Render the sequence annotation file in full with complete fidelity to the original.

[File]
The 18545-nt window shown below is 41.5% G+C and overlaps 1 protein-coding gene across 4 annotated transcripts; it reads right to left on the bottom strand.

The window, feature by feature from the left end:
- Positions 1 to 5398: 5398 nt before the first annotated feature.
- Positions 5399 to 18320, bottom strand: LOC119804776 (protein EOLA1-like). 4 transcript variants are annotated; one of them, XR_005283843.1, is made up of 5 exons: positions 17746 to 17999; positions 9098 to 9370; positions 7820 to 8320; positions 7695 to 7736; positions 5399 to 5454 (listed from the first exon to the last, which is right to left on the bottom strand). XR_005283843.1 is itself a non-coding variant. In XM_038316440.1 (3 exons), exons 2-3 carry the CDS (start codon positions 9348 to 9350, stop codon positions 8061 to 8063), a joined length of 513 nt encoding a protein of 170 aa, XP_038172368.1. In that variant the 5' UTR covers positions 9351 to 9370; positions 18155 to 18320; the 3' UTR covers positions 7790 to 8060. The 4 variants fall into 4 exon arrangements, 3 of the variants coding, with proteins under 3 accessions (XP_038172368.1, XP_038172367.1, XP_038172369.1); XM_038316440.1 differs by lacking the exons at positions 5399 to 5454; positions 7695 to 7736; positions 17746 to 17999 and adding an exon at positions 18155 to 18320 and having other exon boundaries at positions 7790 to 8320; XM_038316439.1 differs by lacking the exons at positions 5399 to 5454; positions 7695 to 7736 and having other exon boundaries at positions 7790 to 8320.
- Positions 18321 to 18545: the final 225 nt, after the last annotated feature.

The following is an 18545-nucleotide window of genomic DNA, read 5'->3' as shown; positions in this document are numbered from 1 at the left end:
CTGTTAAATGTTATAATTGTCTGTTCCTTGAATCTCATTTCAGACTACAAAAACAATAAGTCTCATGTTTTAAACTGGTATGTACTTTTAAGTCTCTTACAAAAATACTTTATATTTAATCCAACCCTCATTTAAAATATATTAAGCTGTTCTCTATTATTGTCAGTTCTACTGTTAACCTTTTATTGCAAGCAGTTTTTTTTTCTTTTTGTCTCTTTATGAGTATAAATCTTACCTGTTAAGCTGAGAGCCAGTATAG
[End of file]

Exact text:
The 18545-nt window shown below is 41.5% G+C and overlaps 1 protein-coding gene across 4 annotated transcripts; it reads right to left on the bottom strand.

The window, feature by feature from the left end:
- Positions 1 to 5398: 5398 nt before the first annotated feature.
- Positions 5399 to 18320, bottom strand: LOC119804776 (protein EOLA1-like). 4 transcript variants are annotated; one of them, XR_005283843.1, is made up of 5 exons: positions 17746 to 17999; positions 9098 to 9370; positions 7820 to 8320; positions 7695 to 7736; positions 5399 to 5454 (listed from the first exon to the last, which is right to left on the bottom strand). XR_005283843.1 is itself a non-coding variant. In XM_038316440.1 (3 exons), exons 2-3 carry the CDS (start codon positions 9348 to 9350, stop codon positions 8061 to 8063), a joined length of 513 nt encoding a protein of 170 aa, XP_038172368.1. In that variant the 5' UTR covers positions 9351 to 9370; positions 18155 to 18320; the 3' UTR covers positions 7790 to 8060. The 4 variants fall into 4 exon arrangements, 3 of the variants coding, with proteins under 3 accessions (XP_038172368.1, XP_038172367.1, XP_038172369.1); XM_038316440.1 differs by lacking the exons at positions 5399 to 5454; positions 7695 to 7736; positions 17746 to 17999 and adding an exon at positions 18155 to 18320 and having other exon boundaries at positions 7790 to 8320; XM_038316439.1 differs by lacking the exons at positions 5399 to 5454; positions 7695 to 7736 and having other exon boundaries at positions 7790 to 8320.
- Positions 18321 to 18545: the final 225 nt, after the last annotated feature.

The following is an 18545-nucleotide window of genomic DNA, read 5'->3' as shown; positions in this document are numbered from 1 at the left end:
CTGTTAAATGTTATAATTGTCTGTTCCTTGAATCTCATTTCAGACTACAAAAACAATAAGTCTCATGTTTTAAACTGGTATGTACTTTTAAGTCTCTTACAAAAATACTTTATATTTAATCCAACCCTCATTTAAAATATATTAAGCTGTTCTCTATTATTGTCAGTTCTACTGTTAACCTTTTATTGCAAGCAGTTTTTTTTTCTTTTTGTCTCTTTATGAGTATAAATCTTACCTGTTAAGCTGAGAGCCAGTATAG